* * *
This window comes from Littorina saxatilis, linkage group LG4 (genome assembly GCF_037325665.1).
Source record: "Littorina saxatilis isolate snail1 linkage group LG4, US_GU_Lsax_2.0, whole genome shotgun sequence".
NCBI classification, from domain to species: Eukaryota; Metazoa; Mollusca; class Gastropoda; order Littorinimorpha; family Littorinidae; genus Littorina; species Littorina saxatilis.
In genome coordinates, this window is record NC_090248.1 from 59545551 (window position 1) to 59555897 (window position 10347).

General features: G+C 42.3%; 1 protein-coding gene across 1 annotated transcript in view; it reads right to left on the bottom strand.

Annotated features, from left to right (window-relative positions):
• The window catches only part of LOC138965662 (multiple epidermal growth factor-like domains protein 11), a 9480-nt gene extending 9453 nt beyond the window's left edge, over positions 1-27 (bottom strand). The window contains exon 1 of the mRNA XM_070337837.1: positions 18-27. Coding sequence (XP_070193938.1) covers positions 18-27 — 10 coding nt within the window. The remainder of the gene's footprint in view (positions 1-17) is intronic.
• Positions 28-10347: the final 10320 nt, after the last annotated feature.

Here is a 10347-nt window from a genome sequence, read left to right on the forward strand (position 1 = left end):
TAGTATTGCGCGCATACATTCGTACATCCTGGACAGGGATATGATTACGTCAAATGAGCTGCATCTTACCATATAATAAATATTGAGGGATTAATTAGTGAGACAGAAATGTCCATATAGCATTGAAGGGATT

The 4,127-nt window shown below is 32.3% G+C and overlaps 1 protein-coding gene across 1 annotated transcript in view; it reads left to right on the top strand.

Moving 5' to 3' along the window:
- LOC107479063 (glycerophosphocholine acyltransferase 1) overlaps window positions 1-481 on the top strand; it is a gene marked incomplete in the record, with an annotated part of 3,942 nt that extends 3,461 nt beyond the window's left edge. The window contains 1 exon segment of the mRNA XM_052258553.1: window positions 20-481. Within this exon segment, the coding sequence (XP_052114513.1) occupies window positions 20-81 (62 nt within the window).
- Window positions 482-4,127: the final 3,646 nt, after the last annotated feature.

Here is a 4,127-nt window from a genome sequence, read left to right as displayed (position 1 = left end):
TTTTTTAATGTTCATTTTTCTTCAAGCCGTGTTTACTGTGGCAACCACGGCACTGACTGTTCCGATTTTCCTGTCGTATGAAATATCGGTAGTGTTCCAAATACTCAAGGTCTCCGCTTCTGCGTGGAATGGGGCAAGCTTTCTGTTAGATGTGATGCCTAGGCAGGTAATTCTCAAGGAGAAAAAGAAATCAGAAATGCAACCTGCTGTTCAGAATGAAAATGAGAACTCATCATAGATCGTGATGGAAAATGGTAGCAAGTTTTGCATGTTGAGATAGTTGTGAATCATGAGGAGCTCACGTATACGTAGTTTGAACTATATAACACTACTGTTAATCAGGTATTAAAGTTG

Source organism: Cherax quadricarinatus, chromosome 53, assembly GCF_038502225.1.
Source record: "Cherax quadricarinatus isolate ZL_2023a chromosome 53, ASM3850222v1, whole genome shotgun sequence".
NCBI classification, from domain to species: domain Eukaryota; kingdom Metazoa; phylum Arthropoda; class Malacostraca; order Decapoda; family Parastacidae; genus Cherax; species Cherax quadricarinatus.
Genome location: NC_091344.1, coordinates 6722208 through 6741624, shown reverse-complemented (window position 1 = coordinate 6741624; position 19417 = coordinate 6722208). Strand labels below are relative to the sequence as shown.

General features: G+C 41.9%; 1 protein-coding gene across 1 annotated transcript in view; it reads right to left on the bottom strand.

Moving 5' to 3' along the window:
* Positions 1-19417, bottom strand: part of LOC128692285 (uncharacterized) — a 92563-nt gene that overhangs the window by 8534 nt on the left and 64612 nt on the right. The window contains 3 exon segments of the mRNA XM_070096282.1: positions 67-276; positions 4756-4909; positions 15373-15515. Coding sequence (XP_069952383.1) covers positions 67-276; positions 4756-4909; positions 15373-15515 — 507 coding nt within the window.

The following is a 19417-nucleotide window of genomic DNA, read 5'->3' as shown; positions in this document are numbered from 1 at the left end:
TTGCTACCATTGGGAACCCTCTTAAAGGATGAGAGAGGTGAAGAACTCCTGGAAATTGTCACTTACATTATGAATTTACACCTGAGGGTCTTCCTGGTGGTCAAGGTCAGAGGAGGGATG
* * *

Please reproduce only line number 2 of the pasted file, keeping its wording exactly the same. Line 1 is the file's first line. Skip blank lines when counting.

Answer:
Source record: "Littorina saxatilis isolate snail1 linkage group LG4, US_GU_Lsax_2.0, whole genome shotgun sequence".